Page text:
It’s officially summer and in Tennessee, that means it’s hotter than a billy goat with a blow torch!
As the weather heats up, here are some things you need to know about your air conditioner.
What are the main types of air conditioners?
There are six types of air conditioners: Central air conditioners, heat pump split systems, geothermal heat pumps, ductless heat pumps, packaged air conditioners, and packaged heat pumps.
Central air conditioners circulate cool air through a system of supply and return ducts, according to the Department of Energy.
Supply ducts and registers (i.e., openings in the walls, floors, or ceilings covered by grills) carry cooled air from the air conditioner to the home. This cooled air becomes warmer as it circulates through the home; then it flows back to the central air conditioner through return ducts and registers.
Central air conditioners are either split-system units or packaged units. If you’ve already got a furnace, the split-system is going to be more economical to install. A packaged central air conditioner will generally mean you don’t need a separate furnace indoors.
For climates with moderate heating and cooling needs, heat pumps offer an energy-efficient alternative to furnaces and air conditioners, according to the Department of Energy.
When it’s cold outside, heat pumps move heat from outdoors into your house. When it’s hot outside, heat pumps move heat from inside your house to outside. The interesting thing is they’re not actually generating heat … they’re just moving it from outside to inside or inside to outside.
Because of this, they can sometimes provide comfort at a more affordable price than conventional units.
How does air conditioning work?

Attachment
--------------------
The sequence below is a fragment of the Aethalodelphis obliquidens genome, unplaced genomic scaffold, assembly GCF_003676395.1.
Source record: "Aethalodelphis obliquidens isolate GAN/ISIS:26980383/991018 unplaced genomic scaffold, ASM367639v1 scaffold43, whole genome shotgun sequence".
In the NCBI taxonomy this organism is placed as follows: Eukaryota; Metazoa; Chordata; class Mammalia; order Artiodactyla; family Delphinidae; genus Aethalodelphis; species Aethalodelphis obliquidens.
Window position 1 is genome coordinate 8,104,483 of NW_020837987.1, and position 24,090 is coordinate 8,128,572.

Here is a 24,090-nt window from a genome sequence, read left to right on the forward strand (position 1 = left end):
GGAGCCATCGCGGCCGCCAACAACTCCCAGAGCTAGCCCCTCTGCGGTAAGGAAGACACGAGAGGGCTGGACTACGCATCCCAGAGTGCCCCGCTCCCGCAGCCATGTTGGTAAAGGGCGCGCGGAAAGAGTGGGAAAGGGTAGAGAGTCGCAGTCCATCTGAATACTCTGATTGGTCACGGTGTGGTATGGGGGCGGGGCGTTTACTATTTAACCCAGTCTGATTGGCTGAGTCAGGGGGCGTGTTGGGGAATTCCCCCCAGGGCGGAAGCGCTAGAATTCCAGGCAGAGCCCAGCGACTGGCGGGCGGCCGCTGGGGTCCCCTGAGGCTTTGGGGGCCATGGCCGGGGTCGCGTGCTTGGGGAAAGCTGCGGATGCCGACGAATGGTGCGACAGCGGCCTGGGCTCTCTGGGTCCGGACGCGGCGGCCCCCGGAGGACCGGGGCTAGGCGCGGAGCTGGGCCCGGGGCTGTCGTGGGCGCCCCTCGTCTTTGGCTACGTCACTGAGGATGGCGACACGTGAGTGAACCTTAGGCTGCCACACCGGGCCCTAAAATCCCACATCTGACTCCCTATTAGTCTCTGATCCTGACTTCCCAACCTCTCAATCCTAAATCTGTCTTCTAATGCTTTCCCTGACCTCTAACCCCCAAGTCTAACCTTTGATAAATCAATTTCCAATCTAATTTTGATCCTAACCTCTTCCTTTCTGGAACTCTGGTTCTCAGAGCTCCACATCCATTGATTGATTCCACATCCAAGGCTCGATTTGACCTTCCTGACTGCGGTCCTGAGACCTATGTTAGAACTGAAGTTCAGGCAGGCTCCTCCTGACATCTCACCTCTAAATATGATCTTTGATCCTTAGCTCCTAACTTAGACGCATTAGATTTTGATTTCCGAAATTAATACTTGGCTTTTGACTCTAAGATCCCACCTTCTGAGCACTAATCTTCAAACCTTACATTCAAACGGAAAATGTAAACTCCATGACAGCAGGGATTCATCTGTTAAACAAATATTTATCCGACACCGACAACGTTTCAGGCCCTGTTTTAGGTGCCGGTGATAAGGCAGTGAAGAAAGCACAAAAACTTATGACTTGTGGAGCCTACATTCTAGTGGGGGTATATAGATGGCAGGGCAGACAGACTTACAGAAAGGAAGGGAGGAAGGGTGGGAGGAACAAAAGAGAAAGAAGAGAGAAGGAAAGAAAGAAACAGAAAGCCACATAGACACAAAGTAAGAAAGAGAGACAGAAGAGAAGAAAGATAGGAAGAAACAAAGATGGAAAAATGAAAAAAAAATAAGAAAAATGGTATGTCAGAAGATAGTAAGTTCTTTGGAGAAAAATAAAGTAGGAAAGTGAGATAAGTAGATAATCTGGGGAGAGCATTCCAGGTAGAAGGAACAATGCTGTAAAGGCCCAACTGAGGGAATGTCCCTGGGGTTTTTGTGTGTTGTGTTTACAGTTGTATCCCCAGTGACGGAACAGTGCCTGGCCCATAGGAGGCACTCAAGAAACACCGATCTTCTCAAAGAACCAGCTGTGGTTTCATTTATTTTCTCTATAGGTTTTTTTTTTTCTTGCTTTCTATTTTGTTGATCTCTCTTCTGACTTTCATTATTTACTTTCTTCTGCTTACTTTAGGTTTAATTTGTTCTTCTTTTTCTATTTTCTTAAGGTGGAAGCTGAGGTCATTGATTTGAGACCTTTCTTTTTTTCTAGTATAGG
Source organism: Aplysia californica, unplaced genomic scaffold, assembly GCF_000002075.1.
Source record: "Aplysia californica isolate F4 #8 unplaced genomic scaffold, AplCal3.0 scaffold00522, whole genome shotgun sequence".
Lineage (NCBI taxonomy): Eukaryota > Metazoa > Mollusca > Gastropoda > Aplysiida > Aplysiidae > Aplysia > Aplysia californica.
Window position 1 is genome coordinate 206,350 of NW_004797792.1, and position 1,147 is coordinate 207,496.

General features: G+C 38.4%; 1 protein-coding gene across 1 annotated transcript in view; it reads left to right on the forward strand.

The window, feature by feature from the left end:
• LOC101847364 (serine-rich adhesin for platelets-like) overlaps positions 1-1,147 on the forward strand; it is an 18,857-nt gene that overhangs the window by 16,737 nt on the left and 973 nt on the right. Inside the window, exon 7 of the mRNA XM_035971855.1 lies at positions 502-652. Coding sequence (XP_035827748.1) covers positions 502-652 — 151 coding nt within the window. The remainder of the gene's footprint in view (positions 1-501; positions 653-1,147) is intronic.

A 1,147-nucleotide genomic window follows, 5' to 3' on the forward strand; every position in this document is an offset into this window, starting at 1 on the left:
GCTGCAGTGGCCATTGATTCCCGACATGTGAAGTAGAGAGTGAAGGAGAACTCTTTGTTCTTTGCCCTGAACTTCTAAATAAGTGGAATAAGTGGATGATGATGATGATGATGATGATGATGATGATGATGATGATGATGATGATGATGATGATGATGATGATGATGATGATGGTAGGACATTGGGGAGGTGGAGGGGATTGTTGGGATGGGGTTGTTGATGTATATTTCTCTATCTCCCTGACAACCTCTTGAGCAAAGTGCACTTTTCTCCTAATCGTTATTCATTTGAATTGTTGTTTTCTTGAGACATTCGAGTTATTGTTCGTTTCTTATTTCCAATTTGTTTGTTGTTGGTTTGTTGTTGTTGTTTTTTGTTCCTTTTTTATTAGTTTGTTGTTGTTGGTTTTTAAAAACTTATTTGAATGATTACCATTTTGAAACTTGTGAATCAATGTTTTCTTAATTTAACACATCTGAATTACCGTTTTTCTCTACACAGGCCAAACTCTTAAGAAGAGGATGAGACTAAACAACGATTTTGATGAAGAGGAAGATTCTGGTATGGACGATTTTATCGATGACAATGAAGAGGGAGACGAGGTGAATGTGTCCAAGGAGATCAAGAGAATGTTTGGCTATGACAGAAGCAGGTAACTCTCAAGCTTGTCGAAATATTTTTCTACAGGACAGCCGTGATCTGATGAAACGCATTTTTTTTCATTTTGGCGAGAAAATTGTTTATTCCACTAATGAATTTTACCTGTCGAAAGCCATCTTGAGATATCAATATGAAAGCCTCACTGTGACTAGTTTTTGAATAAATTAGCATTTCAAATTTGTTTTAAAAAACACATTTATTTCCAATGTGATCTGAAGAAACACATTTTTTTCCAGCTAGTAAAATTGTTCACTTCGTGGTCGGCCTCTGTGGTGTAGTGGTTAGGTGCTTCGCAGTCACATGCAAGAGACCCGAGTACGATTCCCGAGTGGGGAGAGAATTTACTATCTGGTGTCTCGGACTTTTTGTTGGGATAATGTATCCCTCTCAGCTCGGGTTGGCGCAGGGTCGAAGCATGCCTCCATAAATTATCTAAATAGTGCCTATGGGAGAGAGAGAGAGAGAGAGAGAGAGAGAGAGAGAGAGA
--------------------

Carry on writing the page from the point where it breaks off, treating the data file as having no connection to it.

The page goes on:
One misconception about air conditioners is that they somehow cool the air.
In reality, they remove heat from the area they’re cooling. They do this by using a compressor, a condenser, and an evaporator.
Those words probably don’t mean much to the average person who just wants a reprieve from a scorching summer day, but here’s a great explanation from HVAC.com:
- Warm air from inside the home is circulated across an evaporator, where the refrigerant absorbs heat from the air. At this point, the refrigerant transforms from cold liquid to hot vapor, allowing the warm air to become cooler.
- The refrigerant vapor moves to the compressor, within the home’s outdoor unit. The compressor compresses the refrigerant vapor, increasing pressure, and temperature.
- The refrigerant then moves to the condenser, where it is condensed back to a liquid, allowing the heat to release, exiting the unit through the fins.
- Cooled, liquid refrigerant then cycles back into the home, where the expansion device regulates its flow back into the evaporator to repeat the cooling process.
What is a SEER rating? And what’s a good SEER rating?
The Seasonal Energy Efficiency Ratio rating measures the ratio of cooling output over a season divided by the energy it consumed.
Essentially, it lets you know how efficient your unit is going to be, and therefore how much it cost you to operate it. The good news is that if it’s been a while since you’ve bought an air conditioner, you’re probably going to be getting an upgrade.
Most air conditioners these days have a SEER rating between 14 (good) to 25 (great). The higher the number, the more you’re likely to spend on the front in and save in the long run.
As standards improve, newer units are most often going to be more efficient than older ones.
How much should a good air conditioner cost?
If your home’s AC unit is not as efficient as it once was and is having difficulty maintaining a consistent temperature in warm months, then an air conditioning unit replacement may be the next step.
While the cost can vary from home to home depending on the size of your house and how much power you’d like to have, you can reasonably expect to spend anywhere from $3,000 to $11,000. According to Home Advisor, the national average cost to install central air conditioning is $5,570.
Our expert installers offer a complete line of air conditioning installation services. Whether you plan to upgrade or replace your current AC system with a newer, more energy-efficient model or install the first air conditioning system in your new home construction, our AC installation crew has the necessary expertise to skillfully handle your project.
In fact, our personal and professional team can handle the design as well as the installation, assuring a comprehensive perspective that’ll ensure the right system for you at the right price.